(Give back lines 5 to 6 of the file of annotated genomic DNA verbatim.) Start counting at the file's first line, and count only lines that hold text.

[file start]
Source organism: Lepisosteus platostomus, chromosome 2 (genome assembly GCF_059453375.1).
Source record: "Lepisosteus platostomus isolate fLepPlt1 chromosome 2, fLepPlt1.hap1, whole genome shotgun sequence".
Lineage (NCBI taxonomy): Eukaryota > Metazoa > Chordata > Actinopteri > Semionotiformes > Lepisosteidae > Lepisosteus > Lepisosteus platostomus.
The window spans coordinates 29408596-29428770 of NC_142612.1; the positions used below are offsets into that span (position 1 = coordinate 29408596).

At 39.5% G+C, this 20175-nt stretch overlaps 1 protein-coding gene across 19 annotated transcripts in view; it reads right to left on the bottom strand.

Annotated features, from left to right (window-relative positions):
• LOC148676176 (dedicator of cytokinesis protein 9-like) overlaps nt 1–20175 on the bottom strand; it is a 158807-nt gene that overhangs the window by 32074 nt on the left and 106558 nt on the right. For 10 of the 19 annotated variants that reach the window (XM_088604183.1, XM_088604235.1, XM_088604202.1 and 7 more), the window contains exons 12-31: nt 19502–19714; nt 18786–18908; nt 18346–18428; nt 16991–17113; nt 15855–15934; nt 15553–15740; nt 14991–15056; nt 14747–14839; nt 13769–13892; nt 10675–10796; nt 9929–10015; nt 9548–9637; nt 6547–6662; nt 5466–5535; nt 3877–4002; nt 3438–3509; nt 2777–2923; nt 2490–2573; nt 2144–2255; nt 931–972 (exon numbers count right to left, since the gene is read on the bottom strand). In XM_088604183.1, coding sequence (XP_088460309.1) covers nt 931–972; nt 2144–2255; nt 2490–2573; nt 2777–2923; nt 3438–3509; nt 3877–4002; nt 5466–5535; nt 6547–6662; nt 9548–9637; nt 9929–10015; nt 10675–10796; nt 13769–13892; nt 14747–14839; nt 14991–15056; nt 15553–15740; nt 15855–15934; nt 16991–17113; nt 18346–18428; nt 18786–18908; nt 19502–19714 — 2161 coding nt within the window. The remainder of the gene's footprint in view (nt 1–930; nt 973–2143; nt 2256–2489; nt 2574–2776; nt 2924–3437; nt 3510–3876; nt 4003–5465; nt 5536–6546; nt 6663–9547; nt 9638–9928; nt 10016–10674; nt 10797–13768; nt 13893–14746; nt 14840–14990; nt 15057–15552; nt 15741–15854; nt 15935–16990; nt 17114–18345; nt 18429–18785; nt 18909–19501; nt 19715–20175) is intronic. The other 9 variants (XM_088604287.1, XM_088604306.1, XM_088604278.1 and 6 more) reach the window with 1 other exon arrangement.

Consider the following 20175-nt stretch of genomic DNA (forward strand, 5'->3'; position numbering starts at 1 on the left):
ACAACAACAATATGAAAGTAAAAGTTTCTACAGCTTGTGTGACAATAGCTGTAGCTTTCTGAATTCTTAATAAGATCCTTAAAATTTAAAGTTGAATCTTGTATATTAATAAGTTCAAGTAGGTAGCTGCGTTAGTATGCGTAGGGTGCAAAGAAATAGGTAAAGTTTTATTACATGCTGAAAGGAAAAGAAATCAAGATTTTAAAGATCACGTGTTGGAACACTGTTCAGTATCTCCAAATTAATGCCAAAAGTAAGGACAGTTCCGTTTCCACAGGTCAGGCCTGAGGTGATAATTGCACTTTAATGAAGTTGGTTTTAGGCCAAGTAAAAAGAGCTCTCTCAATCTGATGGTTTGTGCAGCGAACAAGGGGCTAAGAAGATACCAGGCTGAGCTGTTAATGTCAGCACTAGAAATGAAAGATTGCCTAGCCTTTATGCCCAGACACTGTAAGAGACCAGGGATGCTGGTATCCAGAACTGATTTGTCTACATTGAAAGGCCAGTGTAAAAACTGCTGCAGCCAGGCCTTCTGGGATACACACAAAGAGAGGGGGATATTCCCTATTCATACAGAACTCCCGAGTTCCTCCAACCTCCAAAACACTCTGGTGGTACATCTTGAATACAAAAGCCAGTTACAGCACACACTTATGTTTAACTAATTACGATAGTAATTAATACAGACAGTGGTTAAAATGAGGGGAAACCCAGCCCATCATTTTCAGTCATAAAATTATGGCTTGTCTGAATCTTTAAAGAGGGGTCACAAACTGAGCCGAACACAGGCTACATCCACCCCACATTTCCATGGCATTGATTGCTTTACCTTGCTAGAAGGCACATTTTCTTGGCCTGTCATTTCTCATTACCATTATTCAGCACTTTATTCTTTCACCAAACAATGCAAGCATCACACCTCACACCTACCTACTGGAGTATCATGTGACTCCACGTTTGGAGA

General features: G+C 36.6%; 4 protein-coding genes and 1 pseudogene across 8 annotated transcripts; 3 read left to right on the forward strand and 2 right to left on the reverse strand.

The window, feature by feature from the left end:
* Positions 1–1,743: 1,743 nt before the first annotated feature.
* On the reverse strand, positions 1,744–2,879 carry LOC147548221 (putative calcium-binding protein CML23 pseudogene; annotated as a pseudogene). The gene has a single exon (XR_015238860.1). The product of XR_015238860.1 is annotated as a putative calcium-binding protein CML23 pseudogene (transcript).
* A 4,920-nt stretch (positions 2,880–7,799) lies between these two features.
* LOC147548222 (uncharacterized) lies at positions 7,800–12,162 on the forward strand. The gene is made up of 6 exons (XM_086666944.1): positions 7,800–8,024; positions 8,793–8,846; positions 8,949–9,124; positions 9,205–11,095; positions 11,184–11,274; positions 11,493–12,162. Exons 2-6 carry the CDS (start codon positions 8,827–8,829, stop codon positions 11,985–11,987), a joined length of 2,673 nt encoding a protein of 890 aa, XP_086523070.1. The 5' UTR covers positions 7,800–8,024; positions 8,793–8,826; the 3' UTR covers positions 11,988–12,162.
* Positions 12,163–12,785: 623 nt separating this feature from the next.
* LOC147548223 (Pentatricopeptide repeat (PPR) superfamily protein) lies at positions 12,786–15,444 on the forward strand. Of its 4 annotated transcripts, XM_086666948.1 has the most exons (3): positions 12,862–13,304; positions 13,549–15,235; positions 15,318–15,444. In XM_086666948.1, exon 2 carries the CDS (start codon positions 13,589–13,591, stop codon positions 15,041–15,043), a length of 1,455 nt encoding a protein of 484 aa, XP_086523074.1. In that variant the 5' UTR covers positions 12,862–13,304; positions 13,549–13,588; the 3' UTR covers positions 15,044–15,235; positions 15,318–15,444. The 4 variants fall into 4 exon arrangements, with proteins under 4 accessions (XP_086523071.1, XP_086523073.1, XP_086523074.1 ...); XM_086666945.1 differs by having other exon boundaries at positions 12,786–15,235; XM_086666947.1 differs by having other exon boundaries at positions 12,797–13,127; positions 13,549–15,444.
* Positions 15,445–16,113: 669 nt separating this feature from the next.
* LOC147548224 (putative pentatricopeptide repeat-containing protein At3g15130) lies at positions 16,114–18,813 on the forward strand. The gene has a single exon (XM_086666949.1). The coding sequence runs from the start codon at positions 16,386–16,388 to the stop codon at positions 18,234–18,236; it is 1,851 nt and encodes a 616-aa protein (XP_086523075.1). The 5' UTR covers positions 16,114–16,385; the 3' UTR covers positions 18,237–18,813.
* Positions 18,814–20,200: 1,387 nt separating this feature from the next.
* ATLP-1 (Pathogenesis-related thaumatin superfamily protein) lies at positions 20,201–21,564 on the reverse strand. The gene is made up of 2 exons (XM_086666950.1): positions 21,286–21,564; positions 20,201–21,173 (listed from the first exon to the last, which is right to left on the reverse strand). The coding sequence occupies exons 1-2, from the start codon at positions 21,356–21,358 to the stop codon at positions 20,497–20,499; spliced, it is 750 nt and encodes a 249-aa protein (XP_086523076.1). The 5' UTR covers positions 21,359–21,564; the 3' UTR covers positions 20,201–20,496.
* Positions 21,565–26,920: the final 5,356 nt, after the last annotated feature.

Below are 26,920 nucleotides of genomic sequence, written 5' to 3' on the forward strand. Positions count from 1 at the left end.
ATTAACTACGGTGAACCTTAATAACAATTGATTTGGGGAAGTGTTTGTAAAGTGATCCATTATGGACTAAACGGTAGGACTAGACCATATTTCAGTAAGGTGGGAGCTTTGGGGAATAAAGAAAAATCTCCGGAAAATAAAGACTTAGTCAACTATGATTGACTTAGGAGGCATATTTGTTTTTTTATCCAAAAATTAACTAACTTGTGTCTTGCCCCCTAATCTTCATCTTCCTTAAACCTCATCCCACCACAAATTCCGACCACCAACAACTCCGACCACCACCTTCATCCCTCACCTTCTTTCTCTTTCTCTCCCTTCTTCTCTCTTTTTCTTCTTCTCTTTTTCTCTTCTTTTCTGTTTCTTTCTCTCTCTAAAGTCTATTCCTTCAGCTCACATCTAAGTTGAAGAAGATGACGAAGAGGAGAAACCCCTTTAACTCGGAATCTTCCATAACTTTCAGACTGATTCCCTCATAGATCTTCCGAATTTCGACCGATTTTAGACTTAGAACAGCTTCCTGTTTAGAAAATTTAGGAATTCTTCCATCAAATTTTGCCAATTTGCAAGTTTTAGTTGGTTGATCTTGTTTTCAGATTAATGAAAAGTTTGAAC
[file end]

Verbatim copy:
At 39.5% G+C, this 20175-nt stretch overlaps 1 protein-coding gene across 19 annotated transcripts in view; it reads right to left on the bottom strand.

Annotated features, from left to right (window-relative positions):